Polly said: "Roadrunner copulation, where else but in the middle of the road! This went on for over 2 minutes. Our Guide, Forrest Davis, said in all his years in he had never witnessed this. In the end their "act of love" was interrupted by an oncoming vehicle ...but not before he passed the "bauble" he is holding to her!" Seems roadrunners are gracious lovers! Food is an important component of the mating ritual, but I hope she didn't consume the 'bauble'. The male tempts the female with a twig or bit of grass or food, such as a lizard or snake which it dangling from its bill while chasing her. His "prance display," "tail-wag display," and vocalizations in front of the female while bowing and making the whirring or cooing sound will get her interested; then he jumps into the air and onto his mate. If the female accepts the offered food, the pair will probably mate. While nesting, they are quite territorial and it's possible Greater Roadrunners mate for life.

Dr. Dean Ransom roadrunner study brings us an interesting and informative video:

This vide was taken in the Texas chaparral. I understand that in a dryer, more desert-like environment the bird nests on cactus. While both care for the young, oddly, it is the male who incubates eggs; his body-temp stays constant, while the female's drops at night.

As to the desert environ, roadrunner is equipped with salt glands in front of its eyes to excrete excess salt from its blood. This is also common in ocean-going birds that can drink seawater. The roadrunner is able to do without water if it eats juicy enough food, but it will drink when water
is available.

Cornell Lab of Ornithology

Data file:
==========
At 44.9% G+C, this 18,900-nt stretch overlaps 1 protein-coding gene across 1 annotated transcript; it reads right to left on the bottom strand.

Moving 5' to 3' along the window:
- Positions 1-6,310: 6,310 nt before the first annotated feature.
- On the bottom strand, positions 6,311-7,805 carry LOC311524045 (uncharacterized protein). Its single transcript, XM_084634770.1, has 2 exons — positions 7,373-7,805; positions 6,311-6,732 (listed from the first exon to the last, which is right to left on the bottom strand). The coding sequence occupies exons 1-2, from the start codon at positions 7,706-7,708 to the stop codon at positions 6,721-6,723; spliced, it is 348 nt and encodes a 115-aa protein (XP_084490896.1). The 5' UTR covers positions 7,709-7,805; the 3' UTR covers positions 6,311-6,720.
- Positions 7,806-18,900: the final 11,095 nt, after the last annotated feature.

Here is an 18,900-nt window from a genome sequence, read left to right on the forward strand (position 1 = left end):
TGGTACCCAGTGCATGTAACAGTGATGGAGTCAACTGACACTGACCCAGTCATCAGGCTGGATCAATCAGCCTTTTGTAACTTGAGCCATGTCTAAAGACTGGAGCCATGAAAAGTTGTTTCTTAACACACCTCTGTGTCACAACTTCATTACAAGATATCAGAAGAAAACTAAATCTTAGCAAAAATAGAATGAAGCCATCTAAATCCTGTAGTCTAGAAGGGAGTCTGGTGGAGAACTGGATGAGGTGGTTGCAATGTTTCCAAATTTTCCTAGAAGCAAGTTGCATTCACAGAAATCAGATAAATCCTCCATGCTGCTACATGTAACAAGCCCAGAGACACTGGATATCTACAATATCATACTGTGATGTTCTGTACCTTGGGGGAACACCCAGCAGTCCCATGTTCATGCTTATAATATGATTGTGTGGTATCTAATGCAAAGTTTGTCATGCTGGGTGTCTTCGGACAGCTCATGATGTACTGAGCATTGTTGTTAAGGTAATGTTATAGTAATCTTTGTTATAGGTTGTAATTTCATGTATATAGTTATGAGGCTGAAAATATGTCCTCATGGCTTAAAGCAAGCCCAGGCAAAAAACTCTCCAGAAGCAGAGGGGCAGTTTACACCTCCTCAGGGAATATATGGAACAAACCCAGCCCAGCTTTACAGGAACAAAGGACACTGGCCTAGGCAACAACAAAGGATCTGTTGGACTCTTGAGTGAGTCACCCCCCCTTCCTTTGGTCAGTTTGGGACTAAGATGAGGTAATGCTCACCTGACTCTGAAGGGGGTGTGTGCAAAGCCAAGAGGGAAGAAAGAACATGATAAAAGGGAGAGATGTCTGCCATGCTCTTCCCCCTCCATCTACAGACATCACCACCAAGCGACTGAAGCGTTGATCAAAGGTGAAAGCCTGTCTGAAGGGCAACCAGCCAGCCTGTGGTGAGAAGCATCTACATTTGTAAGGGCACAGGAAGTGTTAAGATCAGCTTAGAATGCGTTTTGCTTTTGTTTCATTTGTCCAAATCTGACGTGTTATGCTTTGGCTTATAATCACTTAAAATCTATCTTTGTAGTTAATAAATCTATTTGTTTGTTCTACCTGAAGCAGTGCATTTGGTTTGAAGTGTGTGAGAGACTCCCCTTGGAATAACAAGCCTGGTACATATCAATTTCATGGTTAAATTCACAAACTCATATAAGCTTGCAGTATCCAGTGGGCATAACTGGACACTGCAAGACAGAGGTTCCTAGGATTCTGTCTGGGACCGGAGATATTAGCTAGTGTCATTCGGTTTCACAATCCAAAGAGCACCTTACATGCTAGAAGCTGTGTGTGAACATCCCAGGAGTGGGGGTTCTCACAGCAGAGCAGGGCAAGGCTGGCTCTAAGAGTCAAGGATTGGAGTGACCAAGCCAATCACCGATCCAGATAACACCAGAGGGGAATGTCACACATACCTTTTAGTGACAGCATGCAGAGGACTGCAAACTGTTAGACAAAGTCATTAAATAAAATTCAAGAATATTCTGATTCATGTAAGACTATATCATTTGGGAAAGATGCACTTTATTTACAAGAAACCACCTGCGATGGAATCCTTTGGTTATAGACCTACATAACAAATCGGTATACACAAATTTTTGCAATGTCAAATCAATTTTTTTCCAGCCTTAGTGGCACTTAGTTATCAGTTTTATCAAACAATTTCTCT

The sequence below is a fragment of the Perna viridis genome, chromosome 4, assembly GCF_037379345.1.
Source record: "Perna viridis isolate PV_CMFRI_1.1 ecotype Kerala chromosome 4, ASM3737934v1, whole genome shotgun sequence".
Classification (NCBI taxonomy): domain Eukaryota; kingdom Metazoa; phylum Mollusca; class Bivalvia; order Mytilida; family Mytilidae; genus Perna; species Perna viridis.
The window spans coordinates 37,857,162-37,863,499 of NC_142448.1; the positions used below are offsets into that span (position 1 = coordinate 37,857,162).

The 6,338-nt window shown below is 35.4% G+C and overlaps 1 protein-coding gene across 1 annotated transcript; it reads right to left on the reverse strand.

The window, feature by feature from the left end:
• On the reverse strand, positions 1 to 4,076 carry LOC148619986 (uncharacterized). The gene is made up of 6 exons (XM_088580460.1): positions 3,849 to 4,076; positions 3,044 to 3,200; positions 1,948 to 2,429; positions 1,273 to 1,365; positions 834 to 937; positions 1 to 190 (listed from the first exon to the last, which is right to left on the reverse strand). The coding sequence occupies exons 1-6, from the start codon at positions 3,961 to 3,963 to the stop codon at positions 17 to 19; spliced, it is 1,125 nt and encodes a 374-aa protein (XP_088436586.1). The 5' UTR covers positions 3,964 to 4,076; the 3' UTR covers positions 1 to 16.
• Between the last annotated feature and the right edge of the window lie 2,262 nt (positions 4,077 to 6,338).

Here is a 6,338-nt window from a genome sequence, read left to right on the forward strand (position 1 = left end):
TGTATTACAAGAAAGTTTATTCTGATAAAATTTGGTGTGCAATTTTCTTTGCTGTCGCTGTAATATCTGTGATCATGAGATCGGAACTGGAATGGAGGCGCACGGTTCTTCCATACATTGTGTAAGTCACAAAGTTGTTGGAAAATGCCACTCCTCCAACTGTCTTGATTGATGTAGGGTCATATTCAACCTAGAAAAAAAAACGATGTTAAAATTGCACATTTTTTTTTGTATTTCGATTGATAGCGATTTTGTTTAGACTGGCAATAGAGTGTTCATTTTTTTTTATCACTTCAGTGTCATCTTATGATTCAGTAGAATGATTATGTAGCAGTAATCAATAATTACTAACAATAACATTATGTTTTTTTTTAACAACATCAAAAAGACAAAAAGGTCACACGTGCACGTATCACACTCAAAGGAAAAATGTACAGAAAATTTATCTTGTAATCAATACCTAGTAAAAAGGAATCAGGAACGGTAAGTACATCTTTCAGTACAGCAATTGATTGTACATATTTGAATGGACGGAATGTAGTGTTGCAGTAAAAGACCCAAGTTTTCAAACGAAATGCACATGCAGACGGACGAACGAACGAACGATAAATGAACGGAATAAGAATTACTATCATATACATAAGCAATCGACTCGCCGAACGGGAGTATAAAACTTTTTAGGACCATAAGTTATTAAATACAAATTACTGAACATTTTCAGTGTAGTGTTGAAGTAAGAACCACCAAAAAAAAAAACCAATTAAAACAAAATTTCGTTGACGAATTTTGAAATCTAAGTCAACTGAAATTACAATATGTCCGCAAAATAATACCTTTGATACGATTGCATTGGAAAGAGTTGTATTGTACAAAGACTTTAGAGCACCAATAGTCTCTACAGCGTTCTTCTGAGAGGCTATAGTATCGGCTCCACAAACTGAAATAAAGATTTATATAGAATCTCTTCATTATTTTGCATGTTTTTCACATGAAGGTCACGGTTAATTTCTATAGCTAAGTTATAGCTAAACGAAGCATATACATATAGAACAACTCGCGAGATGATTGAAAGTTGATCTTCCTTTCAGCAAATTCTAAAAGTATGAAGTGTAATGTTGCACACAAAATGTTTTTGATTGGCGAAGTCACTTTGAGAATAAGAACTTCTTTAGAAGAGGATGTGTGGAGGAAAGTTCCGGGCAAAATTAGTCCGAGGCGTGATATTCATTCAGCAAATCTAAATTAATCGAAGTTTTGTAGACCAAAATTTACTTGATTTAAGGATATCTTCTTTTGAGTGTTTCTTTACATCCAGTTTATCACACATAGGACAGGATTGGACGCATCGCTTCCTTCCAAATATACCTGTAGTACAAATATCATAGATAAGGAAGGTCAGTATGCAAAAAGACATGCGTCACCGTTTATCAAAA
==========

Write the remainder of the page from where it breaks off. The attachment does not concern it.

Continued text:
P.Nelder where acknowledged
Wickipedia for still-shots
YouTube for video clips

Monday, September 12, 2011

Native and Natural Foods for Wildlife...

It has been awhile since I've posted something; funny how life gets in the way, sometimes. Still, I enjoy writing, the weather is cooling, I'm unemployed and running out of excuses. So, I've picked a piece I started awhile ago, because while at the "year-end sale" at my favorite plant nursery, Perennial Favorites in Rye, I finally met two sort of heroes of mine: Diana and Merrilee. They are the owners of the nursery...a wonderful place and a delight to visit.

I'd first discovered the nursery while on one of the first birding-trips I ever experienced. A lovely man, Dave Silverman, has been a birder for probably longer than I've been in Colorado (some 35 years) and has headed up the Spanish Peaks Christmas Bird Count for the last 20+ years. Needles to say, he's an expert birder...heck, he often birds by ear! This day we were bird-watching around his home turf in Rye and Colorado City, and as is his custom, he took the group to this outstanding nursery where we saw a many birds happily flitting about. I go back at least once a year, ever since.

To make a long story short, before I drove up to Perennial Favorites yesterday, I checked out their Facebook page and website. There I discovered Diana is the one who intends to write a piece about growing your own birdseed...on their blog. Well, here are some photos that perhaps will spur her I told her I'd be watching for the article. As it turns out, I had planned a similar article for my blog! I have created several posts on the topic, found when clicking the Label: Native Plants (or this link)

So, here we go. The following are pictures I've taken of some plants in my yard that I've seen birds enjoying. Of course, they like more than just seed; the flowers are important, too. As are the insects that they attract.